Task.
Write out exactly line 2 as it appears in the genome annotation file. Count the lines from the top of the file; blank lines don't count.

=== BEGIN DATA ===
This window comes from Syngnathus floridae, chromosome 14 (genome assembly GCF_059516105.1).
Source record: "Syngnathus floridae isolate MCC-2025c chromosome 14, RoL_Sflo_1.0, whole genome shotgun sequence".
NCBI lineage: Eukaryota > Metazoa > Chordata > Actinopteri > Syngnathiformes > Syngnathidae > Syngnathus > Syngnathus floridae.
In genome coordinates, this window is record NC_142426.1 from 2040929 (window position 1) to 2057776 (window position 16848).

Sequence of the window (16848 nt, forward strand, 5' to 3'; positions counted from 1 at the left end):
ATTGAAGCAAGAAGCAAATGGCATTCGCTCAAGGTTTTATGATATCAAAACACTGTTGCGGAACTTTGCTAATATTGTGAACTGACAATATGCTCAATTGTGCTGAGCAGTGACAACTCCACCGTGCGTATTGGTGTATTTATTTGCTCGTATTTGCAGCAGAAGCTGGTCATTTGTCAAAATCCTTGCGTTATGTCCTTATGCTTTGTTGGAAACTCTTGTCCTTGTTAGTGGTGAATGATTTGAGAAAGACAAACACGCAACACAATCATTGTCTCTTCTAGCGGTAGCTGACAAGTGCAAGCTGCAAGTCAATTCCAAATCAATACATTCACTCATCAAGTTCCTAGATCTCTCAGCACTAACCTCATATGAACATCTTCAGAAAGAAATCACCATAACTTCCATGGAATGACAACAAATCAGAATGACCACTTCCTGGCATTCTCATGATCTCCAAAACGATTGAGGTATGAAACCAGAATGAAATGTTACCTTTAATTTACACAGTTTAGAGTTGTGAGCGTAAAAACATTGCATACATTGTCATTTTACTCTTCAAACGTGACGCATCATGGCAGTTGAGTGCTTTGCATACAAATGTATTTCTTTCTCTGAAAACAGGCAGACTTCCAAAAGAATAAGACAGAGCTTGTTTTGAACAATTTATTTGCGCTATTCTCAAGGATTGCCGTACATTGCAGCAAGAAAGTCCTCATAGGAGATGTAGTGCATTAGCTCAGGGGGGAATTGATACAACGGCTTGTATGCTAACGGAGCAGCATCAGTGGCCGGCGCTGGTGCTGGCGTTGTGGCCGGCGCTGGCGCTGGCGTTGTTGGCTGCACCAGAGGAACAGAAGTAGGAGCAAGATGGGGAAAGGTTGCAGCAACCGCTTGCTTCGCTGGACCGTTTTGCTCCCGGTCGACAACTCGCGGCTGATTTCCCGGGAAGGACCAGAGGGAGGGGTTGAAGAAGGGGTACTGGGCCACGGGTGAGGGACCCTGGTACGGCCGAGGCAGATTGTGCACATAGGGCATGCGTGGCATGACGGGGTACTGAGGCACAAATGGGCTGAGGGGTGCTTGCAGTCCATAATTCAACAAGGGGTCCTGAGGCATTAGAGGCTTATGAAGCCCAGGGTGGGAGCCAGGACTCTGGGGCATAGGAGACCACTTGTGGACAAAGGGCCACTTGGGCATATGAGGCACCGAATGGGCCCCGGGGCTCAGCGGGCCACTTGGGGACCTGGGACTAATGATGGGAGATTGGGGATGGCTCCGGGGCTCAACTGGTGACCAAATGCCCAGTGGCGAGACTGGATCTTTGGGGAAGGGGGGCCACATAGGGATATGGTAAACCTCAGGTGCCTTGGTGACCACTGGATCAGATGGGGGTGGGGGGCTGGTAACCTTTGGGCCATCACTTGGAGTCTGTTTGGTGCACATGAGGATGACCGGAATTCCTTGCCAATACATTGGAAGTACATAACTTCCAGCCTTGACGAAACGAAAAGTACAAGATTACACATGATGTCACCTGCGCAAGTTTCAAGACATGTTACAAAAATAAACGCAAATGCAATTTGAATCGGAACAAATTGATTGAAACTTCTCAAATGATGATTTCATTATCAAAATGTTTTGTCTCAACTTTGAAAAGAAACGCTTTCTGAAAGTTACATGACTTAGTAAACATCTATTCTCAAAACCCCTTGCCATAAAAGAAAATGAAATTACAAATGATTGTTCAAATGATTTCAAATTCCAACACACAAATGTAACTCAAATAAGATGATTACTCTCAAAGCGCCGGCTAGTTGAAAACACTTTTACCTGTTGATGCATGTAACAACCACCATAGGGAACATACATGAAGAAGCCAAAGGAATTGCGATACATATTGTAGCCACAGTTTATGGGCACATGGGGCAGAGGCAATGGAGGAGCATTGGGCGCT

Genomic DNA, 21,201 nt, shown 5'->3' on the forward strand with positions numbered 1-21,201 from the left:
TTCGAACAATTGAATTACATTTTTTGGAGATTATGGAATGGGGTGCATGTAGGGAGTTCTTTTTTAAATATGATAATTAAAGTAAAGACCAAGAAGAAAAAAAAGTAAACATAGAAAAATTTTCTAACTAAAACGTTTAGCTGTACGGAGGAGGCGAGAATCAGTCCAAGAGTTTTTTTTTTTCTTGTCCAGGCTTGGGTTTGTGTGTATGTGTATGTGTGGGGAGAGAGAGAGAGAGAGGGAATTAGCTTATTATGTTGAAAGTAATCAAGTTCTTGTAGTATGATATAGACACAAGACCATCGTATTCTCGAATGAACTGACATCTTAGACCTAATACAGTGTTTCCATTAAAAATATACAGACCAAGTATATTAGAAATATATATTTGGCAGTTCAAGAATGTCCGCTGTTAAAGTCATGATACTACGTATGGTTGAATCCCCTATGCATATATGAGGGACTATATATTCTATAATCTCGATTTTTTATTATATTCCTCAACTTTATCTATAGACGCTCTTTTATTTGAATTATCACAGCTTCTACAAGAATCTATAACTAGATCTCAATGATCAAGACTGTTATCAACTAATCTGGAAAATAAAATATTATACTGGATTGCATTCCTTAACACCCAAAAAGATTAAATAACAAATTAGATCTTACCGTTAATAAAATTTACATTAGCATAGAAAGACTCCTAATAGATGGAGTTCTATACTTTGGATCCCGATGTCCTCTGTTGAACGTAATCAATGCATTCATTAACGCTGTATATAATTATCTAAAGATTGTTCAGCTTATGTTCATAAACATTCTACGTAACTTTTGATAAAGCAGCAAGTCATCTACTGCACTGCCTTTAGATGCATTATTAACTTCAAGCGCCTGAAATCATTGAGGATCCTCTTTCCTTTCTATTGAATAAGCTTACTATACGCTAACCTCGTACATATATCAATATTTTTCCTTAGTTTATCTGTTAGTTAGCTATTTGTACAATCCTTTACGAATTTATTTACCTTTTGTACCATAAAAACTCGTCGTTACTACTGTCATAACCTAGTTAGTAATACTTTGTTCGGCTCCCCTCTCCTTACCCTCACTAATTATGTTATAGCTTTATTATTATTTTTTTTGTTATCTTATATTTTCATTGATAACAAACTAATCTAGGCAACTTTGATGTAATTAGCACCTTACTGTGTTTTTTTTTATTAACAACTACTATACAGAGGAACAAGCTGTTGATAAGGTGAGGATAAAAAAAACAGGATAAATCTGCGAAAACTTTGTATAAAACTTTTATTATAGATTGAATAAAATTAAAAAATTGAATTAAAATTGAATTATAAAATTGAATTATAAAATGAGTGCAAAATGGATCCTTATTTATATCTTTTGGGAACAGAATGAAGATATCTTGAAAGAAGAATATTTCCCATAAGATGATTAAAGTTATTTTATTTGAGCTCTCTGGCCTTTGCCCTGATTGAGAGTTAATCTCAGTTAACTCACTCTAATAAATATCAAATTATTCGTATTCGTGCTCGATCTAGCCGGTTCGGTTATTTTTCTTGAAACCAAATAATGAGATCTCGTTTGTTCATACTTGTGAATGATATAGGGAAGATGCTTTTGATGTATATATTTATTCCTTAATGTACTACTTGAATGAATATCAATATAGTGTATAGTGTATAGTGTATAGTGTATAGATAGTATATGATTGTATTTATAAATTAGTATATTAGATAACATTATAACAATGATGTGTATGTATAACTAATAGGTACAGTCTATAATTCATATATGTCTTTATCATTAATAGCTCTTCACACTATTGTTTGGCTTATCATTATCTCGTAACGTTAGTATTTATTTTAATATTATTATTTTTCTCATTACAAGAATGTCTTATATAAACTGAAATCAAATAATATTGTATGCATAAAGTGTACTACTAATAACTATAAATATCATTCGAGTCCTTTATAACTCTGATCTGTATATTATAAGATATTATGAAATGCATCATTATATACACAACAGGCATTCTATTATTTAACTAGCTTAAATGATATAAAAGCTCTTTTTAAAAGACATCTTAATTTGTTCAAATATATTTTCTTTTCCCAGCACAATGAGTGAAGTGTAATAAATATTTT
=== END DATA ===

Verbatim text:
Source record: "Syngnathus floridae isolate MCC-2025c chromosome 14, RoL_Sflo_1.0, whole genome shotgun sequence".